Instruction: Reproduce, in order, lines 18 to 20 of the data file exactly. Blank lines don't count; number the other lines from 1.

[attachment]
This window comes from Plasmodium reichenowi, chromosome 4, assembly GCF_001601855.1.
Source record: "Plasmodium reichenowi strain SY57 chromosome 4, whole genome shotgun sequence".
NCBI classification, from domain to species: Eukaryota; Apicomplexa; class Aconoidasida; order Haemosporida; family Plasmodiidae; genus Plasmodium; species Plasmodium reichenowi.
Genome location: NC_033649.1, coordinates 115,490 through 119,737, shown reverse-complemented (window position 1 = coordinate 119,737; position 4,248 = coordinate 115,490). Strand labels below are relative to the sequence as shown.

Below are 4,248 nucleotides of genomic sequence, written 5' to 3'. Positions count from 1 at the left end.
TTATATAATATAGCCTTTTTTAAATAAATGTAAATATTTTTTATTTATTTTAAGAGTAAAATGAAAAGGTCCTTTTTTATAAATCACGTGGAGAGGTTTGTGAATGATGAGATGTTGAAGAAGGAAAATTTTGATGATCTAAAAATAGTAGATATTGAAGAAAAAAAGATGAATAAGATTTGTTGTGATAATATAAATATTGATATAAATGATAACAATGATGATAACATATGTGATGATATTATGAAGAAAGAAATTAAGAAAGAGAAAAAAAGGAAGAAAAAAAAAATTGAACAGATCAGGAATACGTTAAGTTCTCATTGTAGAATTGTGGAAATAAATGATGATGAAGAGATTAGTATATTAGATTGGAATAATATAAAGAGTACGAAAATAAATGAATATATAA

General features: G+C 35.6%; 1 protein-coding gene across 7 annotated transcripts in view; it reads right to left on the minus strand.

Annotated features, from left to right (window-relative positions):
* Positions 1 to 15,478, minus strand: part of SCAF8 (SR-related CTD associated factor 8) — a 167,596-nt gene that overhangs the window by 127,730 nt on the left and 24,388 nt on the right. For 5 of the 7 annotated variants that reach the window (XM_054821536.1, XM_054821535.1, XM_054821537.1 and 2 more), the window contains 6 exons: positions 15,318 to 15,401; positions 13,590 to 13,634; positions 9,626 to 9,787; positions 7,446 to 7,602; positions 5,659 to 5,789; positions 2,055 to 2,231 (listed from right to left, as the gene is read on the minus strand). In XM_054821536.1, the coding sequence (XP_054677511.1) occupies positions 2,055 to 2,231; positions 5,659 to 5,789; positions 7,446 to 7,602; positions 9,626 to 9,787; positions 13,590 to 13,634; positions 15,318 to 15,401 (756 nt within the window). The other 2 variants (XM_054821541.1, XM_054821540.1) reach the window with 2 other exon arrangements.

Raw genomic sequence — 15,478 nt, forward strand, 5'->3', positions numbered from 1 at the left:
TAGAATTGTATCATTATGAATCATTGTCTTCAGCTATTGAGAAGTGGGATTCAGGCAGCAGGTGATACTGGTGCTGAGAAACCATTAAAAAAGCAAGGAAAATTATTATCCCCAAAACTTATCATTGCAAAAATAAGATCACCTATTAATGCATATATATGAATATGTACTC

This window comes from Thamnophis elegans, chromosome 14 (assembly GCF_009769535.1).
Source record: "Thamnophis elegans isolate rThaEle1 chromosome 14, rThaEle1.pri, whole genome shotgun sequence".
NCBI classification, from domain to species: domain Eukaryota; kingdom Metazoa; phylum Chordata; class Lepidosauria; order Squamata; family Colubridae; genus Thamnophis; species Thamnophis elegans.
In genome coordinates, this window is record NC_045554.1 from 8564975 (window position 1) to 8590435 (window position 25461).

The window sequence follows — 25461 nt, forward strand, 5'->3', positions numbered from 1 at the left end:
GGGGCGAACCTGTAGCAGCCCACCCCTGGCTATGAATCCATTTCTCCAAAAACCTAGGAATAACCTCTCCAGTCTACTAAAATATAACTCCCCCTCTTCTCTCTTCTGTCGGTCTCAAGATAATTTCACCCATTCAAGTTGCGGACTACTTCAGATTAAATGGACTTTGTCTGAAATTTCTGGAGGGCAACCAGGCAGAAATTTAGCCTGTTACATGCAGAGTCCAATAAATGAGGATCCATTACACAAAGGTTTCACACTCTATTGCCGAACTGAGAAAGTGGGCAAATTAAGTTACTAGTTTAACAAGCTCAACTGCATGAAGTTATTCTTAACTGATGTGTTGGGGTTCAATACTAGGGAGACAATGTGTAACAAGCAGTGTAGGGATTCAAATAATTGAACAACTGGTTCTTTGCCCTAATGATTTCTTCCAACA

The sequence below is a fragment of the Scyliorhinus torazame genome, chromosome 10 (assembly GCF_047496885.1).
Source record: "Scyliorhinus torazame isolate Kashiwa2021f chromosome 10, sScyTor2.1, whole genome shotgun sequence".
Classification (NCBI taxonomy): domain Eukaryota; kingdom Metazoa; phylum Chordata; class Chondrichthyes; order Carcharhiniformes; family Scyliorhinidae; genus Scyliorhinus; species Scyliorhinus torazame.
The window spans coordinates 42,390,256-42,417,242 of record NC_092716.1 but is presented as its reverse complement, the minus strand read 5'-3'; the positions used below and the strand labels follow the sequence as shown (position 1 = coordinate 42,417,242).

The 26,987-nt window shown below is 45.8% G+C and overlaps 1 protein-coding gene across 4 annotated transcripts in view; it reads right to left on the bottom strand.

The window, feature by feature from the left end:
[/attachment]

The sequence below is a fragment of the Scyliorhinus torazame genome, chromosome 10 (assembly GCF_047496885.1).
Source record: "Scyliorhinus torazame isolate Kashiwa2021f chromosome 10, sScyTor2.1, whole genome shotgun sequence".
Classification (NCBI taxonomy): domain Eukaryota; kingdom Metazoa; phylum Chordata; class Chondrichthyes; order Carcharhiniformes; family Scyliorhinidae; genus Scyliorhinus; species Scyliorhinus torazame.